We briefly visited The Hague recently and were impressed with its fine buildings and wide boulevards.
It is Netherlands third largest city with a population of about half a million, and whilst it is the seat of the Dutch parliament and government – Queen Beatrix lives here as well and all the foreign embassies are located here too– Amsterdam is regarded in the constitution as the capital of the country, which is no doubt an accident of history. The city is significant as a centre for arbitration and peace.
The foundation of The Hague as an “international city of peace and justice” was laid in 1899, when the world’s first Peace Conference took place in The Hague, followed by a second in 1907.
As a direct result of these meetings, the Permanent Court of Arbitration was established, the world’s first organisation for the settlement of international disputes. Shortly afterwards the Scottish-American millionaire Andrew Carnegie made the necessary funds available to build the Peace Palace (“Vredespaleis”) to house the PCA. We saw this splendid building with its beautiful gardens, now the site of the International Court of Justice, finding an appropriate home in a city with such a long history spanning the last century of arbitration and concern for peace.
The city has another longer history as a fishing port and we looked out at the impressive harbour as we ate at a superb Thai restaurant. Most of the larger ships – cruisers and ferries- dock at Rotterdam and I have made that journey from Hull, although apparently there is still some sea traffic in The Hague, and we saw a fine sailing vessel used as a training ship.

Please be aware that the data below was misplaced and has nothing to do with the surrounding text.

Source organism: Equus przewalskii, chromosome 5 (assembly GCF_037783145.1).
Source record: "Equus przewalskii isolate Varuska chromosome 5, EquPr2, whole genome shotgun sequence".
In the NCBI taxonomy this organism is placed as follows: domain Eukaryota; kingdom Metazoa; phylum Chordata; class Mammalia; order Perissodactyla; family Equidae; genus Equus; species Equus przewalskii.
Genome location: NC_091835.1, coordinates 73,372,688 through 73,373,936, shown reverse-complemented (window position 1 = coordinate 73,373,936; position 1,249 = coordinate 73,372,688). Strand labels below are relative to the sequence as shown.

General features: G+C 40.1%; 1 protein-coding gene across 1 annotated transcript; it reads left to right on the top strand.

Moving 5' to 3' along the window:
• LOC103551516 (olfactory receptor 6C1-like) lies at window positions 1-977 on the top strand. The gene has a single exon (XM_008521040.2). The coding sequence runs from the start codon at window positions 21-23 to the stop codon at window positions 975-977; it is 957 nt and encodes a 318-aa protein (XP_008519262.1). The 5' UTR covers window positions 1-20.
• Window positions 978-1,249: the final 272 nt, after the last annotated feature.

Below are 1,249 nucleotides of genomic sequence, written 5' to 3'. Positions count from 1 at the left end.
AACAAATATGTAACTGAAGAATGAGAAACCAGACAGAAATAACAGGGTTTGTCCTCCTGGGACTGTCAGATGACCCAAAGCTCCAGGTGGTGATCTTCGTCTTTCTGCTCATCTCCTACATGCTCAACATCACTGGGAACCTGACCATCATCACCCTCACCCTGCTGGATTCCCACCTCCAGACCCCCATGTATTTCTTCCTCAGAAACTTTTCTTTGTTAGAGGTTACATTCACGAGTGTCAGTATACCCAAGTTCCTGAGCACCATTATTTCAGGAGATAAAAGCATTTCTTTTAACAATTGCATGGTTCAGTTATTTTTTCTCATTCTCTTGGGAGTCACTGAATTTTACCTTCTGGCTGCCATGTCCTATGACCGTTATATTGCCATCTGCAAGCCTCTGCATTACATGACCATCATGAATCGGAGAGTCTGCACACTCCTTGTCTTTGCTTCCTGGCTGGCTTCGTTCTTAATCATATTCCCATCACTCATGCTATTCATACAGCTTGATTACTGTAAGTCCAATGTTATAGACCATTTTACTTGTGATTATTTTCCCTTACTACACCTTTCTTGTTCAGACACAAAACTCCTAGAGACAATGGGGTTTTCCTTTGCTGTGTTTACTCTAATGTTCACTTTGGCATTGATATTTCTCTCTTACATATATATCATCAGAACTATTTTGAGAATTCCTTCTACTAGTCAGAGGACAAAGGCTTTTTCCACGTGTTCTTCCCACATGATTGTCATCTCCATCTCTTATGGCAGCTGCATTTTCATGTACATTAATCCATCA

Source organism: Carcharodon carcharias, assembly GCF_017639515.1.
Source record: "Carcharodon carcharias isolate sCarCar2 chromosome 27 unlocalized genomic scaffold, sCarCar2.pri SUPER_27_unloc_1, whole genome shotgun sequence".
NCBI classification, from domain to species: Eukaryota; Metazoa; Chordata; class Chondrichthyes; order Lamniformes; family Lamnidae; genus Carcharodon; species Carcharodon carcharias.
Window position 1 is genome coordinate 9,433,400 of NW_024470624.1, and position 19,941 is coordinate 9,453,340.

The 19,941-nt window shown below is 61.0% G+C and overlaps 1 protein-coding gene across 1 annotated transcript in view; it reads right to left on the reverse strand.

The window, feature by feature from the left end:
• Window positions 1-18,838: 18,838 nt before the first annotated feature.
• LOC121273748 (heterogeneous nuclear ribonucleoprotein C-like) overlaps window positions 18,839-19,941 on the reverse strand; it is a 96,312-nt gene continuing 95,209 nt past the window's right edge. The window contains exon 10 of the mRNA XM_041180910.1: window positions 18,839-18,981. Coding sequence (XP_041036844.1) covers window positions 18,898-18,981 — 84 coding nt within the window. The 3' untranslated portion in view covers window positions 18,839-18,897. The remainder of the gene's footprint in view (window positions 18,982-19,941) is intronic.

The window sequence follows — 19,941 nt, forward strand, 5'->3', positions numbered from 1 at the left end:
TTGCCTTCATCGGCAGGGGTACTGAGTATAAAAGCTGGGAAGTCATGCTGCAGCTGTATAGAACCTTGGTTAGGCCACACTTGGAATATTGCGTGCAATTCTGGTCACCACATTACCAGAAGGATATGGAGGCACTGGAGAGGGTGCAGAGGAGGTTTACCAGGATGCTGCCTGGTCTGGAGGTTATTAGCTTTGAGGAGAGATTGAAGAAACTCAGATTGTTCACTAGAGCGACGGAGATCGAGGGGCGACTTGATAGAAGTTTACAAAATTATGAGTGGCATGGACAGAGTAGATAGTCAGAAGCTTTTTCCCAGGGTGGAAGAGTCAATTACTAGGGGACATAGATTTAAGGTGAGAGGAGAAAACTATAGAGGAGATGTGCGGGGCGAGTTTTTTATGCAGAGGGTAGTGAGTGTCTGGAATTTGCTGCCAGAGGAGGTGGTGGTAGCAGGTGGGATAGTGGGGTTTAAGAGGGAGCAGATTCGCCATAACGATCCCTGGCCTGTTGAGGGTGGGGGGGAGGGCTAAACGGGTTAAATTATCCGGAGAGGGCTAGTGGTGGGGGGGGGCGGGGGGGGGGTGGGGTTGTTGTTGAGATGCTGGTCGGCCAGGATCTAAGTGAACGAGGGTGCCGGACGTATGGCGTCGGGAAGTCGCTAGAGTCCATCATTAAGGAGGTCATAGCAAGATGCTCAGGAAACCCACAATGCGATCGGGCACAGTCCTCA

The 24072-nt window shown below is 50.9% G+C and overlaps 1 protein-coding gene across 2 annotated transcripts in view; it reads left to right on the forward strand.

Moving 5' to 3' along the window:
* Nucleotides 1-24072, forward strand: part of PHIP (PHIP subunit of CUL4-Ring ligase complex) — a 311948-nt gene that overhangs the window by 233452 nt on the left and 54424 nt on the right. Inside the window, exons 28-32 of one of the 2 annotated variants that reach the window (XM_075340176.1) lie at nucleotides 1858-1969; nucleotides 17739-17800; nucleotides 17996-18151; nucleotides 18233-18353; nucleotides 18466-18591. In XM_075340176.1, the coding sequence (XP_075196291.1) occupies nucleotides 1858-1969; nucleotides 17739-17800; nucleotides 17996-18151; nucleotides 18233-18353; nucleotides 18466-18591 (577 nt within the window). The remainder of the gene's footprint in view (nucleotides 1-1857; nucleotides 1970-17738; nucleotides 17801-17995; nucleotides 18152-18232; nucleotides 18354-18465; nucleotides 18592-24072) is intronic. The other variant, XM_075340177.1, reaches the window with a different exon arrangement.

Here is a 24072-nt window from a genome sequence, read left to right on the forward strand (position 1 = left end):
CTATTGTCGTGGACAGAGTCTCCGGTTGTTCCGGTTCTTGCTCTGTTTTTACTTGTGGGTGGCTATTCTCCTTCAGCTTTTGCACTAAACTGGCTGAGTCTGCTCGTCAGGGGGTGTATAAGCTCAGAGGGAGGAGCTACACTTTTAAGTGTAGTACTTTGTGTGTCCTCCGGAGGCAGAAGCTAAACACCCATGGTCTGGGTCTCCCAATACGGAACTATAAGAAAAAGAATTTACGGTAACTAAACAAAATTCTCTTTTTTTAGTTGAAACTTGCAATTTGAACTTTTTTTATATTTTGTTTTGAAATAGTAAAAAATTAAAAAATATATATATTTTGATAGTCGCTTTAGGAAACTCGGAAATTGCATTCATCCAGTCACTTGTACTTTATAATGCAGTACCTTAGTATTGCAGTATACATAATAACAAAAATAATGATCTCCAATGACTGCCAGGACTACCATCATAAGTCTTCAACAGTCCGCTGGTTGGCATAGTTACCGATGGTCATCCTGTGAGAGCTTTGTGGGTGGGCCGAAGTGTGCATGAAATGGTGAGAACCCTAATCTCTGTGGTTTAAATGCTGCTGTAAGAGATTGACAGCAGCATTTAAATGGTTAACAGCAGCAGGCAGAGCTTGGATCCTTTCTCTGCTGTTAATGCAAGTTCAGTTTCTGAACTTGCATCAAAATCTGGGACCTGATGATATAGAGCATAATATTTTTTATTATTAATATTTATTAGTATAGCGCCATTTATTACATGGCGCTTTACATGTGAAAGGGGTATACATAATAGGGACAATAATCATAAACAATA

A highlight of the visit was the ‘Made in Holland’ exhibition in the Mauritshuis, a handsome old house now made into a museum and known as the Royal Picture Gallery. There was an impressive collection of Dutch old masters from a private American collection not normally open to the public. To have such wealth and such possessions is something, but to share it for a short time with others somewhat redeems the privilege. Some of the paintings in the collection have been on view previously in national and international exhibitions. However, this is the first time that the majority of them have been on view to the public in Europe.
There were wonderful paintings by well-known Dutch masters, such as Rembrandt, Frans Hals, Gerrit Dou, Frans van Mieris and Hendrick Avercamp.
The selected paintings were not only extraordinarily beautiful but also in mint condition. There was an excellent audio tour, precise and informative – for example I hadn’t known that Rembrandt painted himself over 60 times!